Statement by Ambassador Alejandro D. Wolff, U.S. Deputy Representative to the United Nations, on Haiti, at the Security Council Stakeout

Alejandro Wolff
Deputy Representative to the United Nations 
U.S. Mission to the United Nations 
New York, NY
January 18, 2010




FOR IMMEDIATE RELEASE

Ambassador Wolff: Good morning. We had a very good session on Haiti in consultations, where the Secretary-General briefed on the situation on the ground. As you know, he just returned from a visit there yesterday. He gave us a poignant account of the suffering he saw, the devastation and the needs, including needs to beef up the numbers of police and military units under MINUSTAH, something that the Council members all supported. We expect to have a Resolution, which the United States has drafted and circulated, adopted hopefully tomorrow morning.

Again, we all expressed our deep condolences for the loss of life. In particular in this instance the loss of senior leadership of the UN operations there - Special Representative Hedi Annabi, Special Representative da Costa, and Police Commissioner Coates - as well as
others who have perished doing their duty working for the people of Haiti.

As you know, President Obama has declared this a top priority for the United States and we are contributing daily in our effort to assist the Haitian population though humanitarian assistance.  We have forces on the ground and we have assets in the area to help delver the assistance that is necessary. We are in this for the long haul; this is not just a
short term effort. We are committed to the Government of Haiti and to the Haitian people, and we will remain with them steadfast at their side as they try to rebuild their country and reestablish the stability and prosperity that we all hope for them.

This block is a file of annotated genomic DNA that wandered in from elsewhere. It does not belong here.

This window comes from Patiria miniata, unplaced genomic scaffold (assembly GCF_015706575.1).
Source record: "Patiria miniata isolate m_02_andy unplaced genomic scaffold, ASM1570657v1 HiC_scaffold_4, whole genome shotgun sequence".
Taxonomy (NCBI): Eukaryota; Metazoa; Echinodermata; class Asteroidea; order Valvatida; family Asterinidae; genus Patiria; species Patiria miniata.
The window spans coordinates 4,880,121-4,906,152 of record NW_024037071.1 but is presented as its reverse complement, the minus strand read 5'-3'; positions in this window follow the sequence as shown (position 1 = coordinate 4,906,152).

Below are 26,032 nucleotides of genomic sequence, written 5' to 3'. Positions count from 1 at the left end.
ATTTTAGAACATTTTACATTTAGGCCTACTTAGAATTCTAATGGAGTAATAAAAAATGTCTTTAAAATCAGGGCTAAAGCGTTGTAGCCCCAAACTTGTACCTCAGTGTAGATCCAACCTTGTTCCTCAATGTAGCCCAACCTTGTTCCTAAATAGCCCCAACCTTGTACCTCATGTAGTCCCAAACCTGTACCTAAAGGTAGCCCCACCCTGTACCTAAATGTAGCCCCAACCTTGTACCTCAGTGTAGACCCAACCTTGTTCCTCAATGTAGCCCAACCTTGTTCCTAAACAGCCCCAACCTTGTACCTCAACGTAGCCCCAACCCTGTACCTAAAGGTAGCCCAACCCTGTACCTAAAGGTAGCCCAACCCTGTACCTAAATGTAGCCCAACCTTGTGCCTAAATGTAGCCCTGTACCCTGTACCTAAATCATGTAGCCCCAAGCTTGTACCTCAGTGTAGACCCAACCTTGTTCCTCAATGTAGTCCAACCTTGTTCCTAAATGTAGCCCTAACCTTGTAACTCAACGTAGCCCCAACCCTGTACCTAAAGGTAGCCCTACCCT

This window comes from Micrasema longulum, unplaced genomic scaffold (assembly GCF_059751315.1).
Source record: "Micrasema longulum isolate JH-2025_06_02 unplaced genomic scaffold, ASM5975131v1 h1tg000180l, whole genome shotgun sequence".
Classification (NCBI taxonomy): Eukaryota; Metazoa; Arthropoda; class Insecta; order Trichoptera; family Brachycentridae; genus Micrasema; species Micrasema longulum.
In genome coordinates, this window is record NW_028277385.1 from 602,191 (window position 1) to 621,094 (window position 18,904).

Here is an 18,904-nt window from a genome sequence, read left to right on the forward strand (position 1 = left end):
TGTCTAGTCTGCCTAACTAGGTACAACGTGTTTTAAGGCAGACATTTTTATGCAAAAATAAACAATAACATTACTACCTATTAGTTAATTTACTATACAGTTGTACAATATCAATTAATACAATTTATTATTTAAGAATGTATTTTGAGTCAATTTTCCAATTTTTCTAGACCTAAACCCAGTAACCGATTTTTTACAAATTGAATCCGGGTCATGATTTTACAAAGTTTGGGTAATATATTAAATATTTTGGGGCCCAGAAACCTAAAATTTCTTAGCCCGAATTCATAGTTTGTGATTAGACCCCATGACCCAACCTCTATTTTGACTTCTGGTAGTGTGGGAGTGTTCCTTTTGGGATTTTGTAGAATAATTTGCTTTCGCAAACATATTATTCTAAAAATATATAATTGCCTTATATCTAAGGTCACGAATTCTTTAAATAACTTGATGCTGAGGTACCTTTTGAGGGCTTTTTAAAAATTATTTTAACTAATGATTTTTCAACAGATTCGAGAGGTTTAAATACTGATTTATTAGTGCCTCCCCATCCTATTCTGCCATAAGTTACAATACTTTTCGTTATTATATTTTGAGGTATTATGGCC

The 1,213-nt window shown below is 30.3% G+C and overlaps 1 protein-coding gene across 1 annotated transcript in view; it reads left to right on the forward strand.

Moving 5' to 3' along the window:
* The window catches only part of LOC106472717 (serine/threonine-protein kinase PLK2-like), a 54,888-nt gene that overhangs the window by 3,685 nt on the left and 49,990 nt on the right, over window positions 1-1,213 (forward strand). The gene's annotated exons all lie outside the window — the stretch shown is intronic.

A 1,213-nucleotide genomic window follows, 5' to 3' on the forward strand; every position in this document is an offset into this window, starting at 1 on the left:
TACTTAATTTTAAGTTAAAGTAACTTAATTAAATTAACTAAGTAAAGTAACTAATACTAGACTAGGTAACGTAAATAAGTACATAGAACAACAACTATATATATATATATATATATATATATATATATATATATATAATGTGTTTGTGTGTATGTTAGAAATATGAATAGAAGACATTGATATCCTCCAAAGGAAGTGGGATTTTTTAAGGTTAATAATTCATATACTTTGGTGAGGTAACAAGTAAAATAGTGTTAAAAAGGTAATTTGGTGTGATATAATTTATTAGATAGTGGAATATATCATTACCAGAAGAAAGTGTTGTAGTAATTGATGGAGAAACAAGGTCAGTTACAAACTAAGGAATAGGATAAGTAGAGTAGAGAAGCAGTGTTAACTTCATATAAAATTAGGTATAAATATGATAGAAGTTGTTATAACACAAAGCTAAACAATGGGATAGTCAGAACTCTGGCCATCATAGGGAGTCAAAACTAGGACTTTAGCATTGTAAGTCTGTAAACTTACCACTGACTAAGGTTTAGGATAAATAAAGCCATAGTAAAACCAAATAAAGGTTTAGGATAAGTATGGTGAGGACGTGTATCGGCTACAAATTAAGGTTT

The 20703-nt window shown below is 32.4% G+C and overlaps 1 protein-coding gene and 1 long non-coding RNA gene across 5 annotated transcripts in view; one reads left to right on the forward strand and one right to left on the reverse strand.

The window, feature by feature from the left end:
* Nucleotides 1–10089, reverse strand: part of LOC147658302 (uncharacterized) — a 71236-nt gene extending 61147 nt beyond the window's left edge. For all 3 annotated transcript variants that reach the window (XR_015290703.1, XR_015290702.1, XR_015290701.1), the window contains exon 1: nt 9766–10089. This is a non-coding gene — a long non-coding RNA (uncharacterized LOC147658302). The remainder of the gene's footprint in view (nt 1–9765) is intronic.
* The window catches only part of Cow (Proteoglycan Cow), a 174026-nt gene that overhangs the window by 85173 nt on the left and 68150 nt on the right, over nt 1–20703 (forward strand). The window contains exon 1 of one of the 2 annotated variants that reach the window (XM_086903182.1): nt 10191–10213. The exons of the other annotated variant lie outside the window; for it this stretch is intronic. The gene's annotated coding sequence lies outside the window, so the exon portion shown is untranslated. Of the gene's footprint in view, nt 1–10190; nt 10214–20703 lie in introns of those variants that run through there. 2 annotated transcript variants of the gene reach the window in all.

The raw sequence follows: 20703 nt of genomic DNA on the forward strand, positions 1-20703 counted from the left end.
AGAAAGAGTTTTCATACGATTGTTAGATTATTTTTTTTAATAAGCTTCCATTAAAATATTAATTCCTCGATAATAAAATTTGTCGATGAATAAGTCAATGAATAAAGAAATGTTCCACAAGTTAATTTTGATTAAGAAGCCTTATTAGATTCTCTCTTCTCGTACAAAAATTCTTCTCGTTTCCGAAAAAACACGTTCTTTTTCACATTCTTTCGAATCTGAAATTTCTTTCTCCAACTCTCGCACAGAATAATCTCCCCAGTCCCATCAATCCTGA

Reporter: Ambassador, can you give us any indication whether it is clear where these 3500 police and troops are going to come from? Is there any possibility that maybe the US will contribute to this force? And also, if you can, discuss whether there are initial discussions about the mandate, whether it needs to be more robust. What does the United States think about that?

Ambassador Wolff: As to your first question regarding where the police and troops are coming from - the Secretary-General and DPKO, Under Secretary-General Le Roy, briefed us on this. They already have been in touch with a number of countries, and I would direct you to them because they have more of the details here. They are looking of course for
formed units that are self sustainable. There are offers already on the table. I will leave it to them to describe what those are, both on the police front and on the military front. We are hopeful that on the numbers that we are adding to the existing ceilings - they are seeking up to 2000 military and up to 1500 additional police units, police personnel - that we would have sufficient offers from the region and beyond, and I think those will be forthcoming.

As to the mandate question, again, we are focused now on the urgent humanitarian situation, the need for reconstruction and stability on the ground. Obviously after a calamity of this proportion the circumstances in the country change, and we'll need to evaluate the best posture and role for the UN presence under MINUSTAH over the medium and longer terms.  That's something we will continue to keep an eye on.

Reporter: (inaudible) is that a possibility as part of the new police and troops that the SG is asking for?

Ambassador Wolff: We will be looking for the Secretary-General's detailed requirements on this. If there are opportunities for us to contribute in a way that facilitates MINUSTAH's role, we are obviously prepared to consider those. As you know, we already have liaison units on the ground and we are prepared to secund personnel if needed. Time will tell whether those are required. You know, we have a large presence there already.  We are in close coordination and cooperation with the UN and with the Government of Haiti. We are doing our role.